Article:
Vol. 2 No. 4
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Harold Demsetz’s “Toward a Theory of Property Rights,” American Economic Review (May 1967, reprinted in Eirik G. Furobotn and Svetozar Pejovich, eds., The Economics of Property Rights, 1974) is a major contribution to the economists’ approach to property rights. In his essay, Demsetz drew on important historical and anthropological information to illuminate the development of property rights among native Americans. What is important here is a talented economist’s sensitive use of this historical material. Demsetz applies the research of scholars concerned with seventeenth‐​century, eastern‐​Canadian Indian societies to describe the Indians’ recognition of property rights in the animals hunted for the fur trade. Drawing on some of the same historical sources which John Locke had earlier used in the seventeenth century to formulate his own understanding of property rights—French Missionary reports on Indian societies, such as the Jesuit Relations—historians have been able to describe the nature of property rights among the different tribes of native Americans…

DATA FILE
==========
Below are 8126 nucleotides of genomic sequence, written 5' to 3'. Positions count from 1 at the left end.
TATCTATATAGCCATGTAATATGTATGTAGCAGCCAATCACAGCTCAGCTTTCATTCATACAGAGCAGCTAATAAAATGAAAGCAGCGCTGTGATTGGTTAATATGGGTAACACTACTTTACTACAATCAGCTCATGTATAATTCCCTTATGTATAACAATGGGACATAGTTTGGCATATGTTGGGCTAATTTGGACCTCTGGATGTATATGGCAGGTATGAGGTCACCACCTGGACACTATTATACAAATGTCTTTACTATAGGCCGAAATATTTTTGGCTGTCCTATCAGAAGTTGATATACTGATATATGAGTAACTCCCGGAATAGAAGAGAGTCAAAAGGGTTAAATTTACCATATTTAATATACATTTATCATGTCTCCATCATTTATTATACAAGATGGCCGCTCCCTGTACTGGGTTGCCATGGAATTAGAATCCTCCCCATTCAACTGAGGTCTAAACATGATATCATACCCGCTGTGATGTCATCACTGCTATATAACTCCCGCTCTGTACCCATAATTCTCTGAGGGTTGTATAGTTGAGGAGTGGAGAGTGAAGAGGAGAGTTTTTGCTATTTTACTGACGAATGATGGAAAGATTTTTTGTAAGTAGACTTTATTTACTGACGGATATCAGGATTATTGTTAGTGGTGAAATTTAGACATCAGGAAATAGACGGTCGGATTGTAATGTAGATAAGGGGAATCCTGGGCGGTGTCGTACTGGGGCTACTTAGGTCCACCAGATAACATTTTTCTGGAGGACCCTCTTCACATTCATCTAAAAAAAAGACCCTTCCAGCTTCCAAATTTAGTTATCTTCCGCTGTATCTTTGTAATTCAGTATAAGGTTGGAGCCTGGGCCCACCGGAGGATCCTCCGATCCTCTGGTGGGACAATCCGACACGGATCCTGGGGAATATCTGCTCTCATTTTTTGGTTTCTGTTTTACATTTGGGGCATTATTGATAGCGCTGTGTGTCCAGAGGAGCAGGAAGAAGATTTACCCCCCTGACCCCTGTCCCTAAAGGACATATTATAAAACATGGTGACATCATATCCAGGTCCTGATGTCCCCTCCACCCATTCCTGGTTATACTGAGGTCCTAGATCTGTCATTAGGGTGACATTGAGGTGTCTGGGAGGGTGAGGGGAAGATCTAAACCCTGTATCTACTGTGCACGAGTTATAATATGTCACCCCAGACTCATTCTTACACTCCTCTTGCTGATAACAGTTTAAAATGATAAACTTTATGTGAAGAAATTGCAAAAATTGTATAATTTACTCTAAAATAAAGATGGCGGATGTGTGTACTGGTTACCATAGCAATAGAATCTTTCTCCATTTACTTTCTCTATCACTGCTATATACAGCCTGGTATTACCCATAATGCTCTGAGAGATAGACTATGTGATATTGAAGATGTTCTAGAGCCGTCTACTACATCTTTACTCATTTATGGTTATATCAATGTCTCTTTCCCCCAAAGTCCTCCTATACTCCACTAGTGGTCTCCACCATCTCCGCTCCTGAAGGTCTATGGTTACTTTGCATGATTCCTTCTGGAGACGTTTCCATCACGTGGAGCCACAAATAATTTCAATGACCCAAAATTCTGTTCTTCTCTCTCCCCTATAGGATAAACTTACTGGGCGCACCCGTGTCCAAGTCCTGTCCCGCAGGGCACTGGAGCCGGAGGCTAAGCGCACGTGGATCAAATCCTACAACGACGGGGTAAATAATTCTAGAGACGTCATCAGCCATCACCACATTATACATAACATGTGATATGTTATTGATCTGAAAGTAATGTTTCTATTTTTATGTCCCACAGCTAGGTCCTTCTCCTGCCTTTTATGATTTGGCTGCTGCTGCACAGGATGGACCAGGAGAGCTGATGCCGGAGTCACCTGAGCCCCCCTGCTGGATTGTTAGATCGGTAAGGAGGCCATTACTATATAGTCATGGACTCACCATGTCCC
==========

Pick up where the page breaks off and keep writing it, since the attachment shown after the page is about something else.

Table of Contents

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Editorial: John Locke and the Example of Native America

By Leonard P. Liggio
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Property Rights and Natural Resource Management (Bibliographical Essay)

By Richard Stroup and John Baden
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Market Protection of Property Rights

By Literature of Liberty Reviewer
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U.S. Foreign Policy and Latin America

By Literature of Liberty Reviewer
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Reform, Progressives, and Empire

By Literature of Liberty Reviewer
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Imperialism and War Technology

By Literature of Liberty Reviewer
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Atomic Warfare and Human Suffering

By Literature of Liberty Reviewer
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Corporations: A Contractual Paradigm

By Literature of Liberty Reviewer
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O’Connell, Anti‐​Slavery, and Freedom

By Literature of Liberty Reviewer
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Ideology and Classes

By Literature of Liberty Reviewer